General reference

Part 1: Writing ARM assembly

Part 2: Data-instruction processing

Build, simulate, and test the following components with VHDL:

Connect these modules together within a single top module, using the textbook design as a reference. You should be able to execute code which performs any of the ALU operations.

Compiling ARM code to bits

Writing instructions in hex gets tedious real fast (although it will make a good story when you're telling your grandkids what computers were like in the old days). A much better way is to use an assembler to convert assembly code into binary.

The official assembler is ARM's Keil, but unless you already have experince with Keil you'll want to use the GNU assembler. You can install the ARM7 version of GNU as on the lab virtual machine with the terminal command

sudo apt install binutils-arm-none-eabi

Then you can run the assembler with arm-none-eabi-as to turn an assembly file into an executable. The executable file is hard to use directly, but a more useful output is the "disassembly listing": a plain text file with the binary code listed along the assembly mnemonics that generated it. To create the disassembly listing, simply run arm-non-eabi-objdump -d. These commands are nicely wrapped up in this Makefile.

Part 3: Adding RAM

Part 4: Branches and conditional execution

Part 5: FPGA implementation

What to turn in

You should submit a single zip file containing the VHDL code for your processor, all of your testbenches, any assembly programs you've run on your processor, and a descriptive text file named README.md.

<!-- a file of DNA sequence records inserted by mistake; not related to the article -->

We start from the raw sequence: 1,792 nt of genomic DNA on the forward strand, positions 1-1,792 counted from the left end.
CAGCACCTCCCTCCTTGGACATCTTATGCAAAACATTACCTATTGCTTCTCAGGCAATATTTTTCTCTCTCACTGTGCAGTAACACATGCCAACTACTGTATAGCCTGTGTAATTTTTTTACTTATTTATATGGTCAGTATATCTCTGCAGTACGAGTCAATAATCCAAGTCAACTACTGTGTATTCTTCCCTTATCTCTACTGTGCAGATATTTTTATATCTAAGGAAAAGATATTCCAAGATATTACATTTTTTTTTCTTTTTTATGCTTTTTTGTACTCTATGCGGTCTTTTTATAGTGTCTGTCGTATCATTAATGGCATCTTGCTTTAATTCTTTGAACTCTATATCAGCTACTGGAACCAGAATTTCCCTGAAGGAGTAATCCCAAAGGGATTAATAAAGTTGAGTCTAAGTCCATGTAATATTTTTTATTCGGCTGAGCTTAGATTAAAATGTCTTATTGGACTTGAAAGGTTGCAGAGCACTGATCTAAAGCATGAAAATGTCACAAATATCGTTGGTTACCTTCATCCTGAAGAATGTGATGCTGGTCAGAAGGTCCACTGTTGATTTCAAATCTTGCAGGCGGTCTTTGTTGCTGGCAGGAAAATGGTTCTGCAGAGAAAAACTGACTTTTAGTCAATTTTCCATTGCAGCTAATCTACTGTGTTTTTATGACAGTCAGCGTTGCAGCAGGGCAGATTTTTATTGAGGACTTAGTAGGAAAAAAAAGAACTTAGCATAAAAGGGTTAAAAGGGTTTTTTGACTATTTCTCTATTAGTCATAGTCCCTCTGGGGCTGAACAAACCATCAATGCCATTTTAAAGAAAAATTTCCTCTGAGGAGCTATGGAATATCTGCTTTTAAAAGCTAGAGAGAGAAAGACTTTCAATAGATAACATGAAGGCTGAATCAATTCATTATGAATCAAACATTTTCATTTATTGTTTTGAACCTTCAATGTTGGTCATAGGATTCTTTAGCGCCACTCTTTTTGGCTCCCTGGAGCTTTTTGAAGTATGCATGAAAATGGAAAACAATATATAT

The README should be a Markdown or plain text file containing the following sections:

  • How to run your code Describe the steps we should take to run your code, assuming we've got a fresh copy of the lab virtual machine. We expect to be able to simulate your complete design, so make sure to include any Makefiles, Modelsim projects, etc., that are necessary to run the simulation.

  • Description of the current status It is quite possible that there will be some small bugs that you aren't sure how to fix, or that you've implemented extra features we should know about. Describe exactly what does work, any known issues, and any extra features you implemented (or tried to implement).

  • Description of your design decisions The second half of the project offers some flexibility as to how memory, branches, and I/O are implemented. Explain briefly why you chose the particular implementation strategies you did.

  • FPGA test results Some test results to demonstrate that your processor is functional on the FPGA and correctly runs the software you wrote. A Waveforms workspace is a great option; unlike a screenshot it makes it possible to browse the captured data later.

  • Team contributions Explain in detail what each team member contributed to the project.

Submit the zip file on provide as project (provide es4 project YOURFILE.zip).

If you've been using Git, you're welcome to just send me a link or add me to the repository instead of zipping everything up.